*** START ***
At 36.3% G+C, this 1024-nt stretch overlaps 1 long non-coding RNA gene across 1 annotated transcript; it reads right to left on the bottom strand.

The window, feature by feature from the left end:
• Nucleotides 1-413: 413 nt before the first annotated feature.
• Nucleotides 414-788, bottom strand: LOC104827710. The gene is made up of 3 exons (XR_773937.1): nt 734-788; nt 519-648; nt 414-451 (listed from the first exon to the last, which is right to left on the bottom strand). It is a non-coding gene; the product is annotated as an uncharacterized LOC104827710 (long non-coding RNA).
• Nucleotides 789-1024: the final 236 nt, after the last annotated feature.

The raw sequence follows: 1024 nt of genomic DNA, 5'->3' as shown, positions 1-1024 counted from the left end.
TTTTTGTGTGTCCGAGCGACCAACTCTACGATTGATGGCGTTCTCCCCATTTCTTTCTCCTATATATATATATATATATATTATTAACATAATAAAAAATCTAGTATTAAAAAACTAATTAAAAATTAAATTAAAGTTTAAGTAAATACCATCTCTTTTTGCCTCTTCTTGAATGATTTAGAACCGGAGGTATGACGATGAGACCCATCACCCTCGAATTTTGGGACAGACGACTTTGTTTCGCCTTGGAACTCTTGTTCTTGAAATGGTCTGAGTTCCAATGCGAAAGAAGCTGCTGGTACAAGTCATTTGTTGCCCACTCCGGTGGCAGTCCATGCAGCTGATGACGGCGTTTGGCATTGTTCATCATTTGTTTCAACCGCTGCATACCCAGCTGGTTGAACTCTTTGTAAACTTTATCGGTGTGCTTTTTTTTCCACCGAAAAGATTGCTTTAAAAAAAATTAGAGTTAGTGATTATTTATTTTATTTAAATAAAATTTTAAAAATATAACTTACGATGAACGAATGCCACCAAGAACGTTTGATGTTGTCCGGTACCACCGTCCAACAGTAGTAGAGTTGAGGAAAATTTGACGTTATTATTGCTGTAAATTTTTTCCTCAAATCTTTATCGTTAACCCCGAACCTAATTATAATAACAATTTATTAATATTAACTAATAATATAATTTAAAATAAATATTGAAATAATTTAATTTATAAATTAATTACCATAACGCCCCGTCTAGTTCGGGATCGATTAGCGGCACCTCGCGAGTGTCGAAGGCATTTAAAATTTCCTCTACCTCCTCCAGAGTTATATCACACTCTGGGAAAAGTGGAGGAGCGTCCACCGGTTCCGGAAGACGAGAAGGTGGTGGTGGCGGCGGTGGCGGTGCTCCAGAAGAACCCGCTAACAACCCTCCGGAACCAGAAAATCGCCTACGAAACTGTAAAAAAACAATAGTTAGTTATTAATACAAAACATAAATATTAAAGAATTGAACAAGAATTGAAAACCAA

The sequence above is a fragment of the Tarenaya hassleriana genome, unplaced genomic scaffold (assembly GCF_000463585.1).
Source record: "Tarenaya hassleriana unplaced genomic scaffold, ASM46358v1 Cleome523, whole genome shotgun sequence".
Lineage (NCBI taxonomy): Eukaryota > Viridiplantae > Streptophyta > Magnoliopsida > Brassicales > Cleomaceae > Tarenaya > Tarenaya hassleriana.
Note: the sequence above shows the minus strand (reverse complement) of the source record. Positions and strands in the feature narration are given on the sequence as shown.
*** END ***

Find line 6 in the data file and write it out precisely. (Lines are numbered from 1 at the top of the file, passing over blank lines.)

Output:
The raw sequence follows: 1024 nt of genomic DNA, 5'->3' as shown, positions 1-1024 counted from the left end.